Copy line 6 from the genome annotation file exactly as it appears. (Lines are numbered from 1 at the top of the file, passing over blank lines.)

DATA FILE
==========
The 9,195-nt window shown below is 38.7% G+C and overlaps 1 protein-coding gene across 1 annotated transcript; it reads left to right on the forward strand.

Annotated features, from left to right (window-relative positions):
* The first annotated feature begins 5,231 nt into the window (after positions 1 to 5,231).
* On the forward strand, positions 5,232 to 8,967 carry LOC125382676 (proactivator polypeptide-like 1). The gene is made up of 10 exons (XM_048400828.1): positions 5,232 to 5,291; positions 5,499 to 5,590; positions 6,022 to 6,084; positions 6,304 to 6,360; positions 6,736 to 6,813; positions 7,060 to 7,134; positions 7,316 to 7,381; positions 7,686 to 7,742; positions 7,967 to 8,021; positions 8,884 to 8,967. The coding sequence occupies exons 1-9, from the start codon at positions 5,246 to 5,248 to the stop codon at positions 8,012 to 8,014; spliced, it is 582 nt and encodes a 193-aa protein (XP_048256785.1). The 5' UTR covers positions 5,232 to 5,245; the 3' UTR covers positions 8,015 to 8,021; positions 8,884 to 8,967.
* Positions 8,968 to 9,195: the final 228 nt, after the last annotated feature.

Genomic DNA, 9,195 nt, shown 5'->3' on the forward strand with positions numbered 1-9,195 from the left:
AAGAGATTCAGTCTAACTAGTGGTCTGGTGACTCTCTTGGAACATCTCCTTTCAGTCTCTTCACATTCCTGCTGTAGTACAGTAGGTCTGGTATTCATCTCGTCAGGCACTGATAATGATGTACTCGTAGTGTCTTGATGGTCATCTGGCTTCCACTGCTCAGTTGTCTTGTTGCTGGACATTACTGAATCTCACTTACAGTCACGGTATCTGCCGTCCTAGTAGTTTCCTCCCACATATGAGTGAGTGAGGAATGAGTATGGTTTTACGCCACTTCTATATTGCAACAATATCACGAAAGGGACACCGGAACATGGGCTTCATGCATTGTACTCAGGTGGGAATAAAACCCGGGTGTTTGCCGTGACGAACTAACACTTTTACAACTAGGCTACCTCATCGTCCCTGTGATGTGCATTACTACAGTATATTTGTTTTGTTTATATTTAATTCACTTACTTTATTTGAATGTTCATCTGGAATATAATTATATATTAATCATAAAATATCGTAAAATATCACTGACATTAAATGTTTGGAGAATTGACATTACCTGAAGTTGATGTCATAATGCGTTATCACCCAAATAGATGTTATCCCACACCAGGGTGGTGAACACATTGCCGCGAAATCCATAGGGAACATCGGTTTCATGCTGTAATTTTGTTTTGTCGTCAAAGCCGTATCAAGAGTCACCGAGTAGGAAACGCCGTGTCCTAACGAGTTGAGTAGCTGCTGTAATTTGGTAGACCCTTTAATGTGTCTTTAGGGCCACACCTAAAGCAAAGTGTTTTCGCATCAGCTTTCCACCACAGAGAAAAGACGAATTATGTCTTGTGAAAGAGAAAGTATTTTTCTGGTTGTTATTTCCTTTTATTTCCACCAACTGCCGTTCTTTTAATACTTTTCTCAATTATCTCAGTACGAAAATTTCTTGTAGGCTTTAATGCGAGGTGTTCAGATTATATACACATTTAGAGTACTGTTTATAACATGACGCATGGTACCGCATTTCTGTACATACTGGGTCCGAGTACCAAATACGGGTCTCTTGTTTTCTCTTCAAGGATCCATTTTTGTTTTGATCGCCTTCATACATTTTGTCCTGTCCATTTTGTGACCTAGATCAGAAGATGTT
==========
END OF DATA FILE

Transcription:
Genomic DNA, 9,195 nt, shown 5'->3' on the forward strand with positions numbered 1-9,195 from the left: